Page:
What Is the Difference Between a Conventional Oven and a Convection Oven?

Convection ovens, unlike more traditional radiant conventional ovens, rely on a fan to circulate air throughout the inside of the oven, which cooks food more quickly. Moving air increases the rate at which heat penetrates the oven contents.

Convection ovens eliminate hot spots, which are common in conventional ovens, thereby preventing uneven cooking. This is excellent for roasting meats, as the fat breaks down quickly, sealing in juices and turning the skin crispy. These ovens are also great for roasting vegetables, as their sugars caramelize rapidly, leaving the outsides crisp and the insides creamy.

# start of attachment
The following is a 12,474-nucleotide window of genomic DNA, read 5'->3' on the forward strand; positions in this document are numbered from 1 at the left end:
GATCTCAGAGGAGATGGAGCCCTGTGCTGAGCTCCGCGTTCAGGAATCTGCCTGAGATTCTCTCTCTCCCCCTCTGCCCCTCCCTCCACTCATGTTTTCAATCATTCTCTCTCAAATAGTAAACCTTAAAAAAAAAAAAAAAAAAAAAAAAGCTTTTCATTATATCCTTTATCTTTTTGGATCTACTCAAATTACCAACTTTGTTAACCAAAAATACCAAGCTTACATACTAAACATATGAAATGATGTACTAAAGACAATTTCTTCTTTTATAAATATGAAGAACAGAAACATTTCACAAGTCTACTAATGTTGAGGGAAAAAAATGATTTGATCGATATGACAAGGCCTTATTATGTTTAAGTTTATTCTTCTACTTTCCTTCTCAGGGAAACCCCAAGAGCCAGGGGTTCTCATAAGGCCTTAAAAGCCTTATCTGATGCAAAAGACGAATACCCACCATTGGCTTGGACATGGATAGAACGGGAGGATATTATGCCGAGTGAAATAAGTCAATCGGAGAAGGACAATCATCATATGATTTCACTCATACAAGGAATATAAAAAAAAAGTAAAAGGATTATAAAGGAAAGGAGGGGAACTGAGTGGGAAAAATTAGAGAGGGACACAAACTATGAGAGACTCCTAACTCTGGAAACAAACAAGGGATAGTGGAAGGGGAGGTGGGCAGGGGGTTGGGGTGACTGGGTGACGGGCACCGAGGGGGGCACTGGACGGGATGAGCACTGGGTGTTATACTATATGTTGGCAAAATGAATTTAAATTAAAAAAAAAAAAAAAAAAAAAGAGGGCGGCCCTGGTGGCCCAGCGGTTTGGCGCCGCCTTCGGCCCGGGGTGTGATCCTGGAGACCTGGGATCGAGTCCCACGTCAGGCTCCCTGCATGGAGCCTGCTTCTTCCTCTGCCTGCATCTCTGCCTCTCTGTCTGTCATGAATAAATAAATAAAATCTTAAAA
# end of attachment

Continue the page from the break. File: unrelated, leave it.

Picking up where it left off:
The fan in a convection oven creates an ideal environment in which to roast grains and nuts, as well as to make granola. It is also effective in drying jerky and fruit that has been sliced thinly.

Cookies and breads, on the other hand, are better off being cooked with radiant heat in a conventional oven, as forced heat tends to dry them out. However, most convection ovens are equipped with the option to shut off the fan, making them a versatile cooking appliance.

Long used primarily in commercial kitchens, convection ovens began catching on with amateur cooks in the early 2000s. Options for home kitchens include standard ovens with convection settings and small countertop convection ovens.